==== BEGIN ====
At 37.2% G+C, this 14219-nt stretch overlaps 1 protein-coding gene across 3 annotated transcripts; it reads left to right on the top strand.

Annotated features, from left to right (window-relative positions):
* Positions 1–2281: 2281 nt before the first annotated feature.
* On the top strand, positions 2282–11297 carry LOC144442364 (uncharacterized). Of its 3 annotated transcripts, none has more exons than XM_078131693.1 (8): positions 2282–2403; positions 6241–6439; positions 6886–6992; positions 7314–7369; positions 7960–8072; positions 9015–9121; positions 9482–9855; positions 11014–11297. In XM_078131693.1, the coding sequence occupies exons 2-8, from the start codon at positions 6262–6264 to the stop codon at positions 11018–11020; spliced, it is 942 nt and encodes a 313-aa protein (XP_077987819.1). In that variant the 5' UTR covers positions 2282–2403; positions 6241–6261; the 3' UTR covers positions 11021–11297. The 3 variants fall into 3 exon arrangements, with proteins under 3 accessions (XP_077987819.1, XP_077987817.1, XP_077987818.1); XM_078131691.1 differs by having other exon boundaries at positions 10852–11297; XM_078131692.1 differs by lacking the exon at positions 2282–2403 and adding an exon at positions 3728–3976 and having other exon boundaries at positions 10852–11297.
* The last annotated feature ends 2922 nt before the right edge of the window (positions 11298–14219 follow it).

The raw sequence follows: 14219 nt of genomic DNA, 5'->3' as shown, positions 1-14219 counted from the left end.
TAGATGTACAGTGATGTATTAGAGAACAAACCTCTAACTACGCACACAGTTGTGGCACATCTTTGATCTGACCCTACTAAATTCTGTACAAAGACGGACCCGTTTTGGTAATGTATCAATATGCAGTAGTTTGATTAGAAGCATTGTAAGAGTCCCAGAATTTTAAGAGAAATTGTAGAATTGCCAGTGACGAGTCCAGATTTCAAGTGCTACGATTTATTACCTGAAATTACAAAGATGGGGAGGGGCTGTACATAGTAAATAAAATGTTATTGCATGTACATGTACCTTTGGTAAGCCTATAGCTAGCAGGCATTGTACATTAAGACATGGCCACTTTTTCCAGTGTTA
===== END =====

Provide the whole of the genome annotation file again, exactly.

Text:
At 37.2% G+C, this 14219-nt stretch overlaps 1 protein-coding gene across 3 annotated transcripts; it reads left to right on the top strand.

Annotated features, from left to right (window-relative positions):
* Positions 1–2281: 2281 nt before the first annotated feature.
* On the top strand, positions 2282–11297 carry LOC144442364 (uncharacterized). Of its 3 annotated transcripts, none has more exons than XM_078131693.1 (8): positions 2282–2403; positions 6241–6439; positions 6886–6992; positions 7314–7369; positions 7960–8072; positions 9015–9121; positions 9482–9855; positions 11014–11297. In XM_078131693.1, the coding sequence occupies exons 2-8, from the start codon at positions 6262–6264 to the stop codon at positions 11018–11020; spliced, it is 942 nt and encodes a 313-aa protein (XP_077987819.1). In that variant the 5' UTR covers positions 2282–2403; positions 6241–6261; the 3' UTR covers positions 11021–11297. The 3 variants fall into 3 exon arrangements, with proteins under 3 accessions (XP_077987819.1, XP_077987817.1, XP_077987818.1); XM_078131691.1 differs by having other exon boundaries at positions 10852–11297; XM_078131692.1 differs by lacking the exon at positions 2282–2403 and adding an exon at positions 3728–3976 and having other exon boundaries at positions 10852–11297.
* The last annotated feature ends 2922 nt before the right edge of the window (positions 11298–14219 follow it).

The raw sequence follows: 14219 nt of genomic DNA, 5'->3' as shown, positions 1-14219 counted from the left end.
TAGATGTACAGTGATGTATTAGAGAACAAACCTCTAACTACGCACACAGTTGTGGCACATCTTTGATCTGACCCTACTAAATTCTGTACAAAGACGGACCCGTTTTGGTAATGTATCAATATGCAGTAGTTTGATTAGAAGCATTGTAAGAGTCCCAGAATTTTAAGAGAAATTGTAGAATTGCCAGTGACGAGTCCAGATTTCAAGTGCTACGATTTATTACCTGAAATTACAAAGATGGGGAGGGGCTGTACATAGTAAATAAAATGTTATTGCATGTACATGTACCTTTGGTAAGCCTATAGCTAGCAGGCATTGTACATTAAGACATGGCCACTTTTTCCAGTGTTA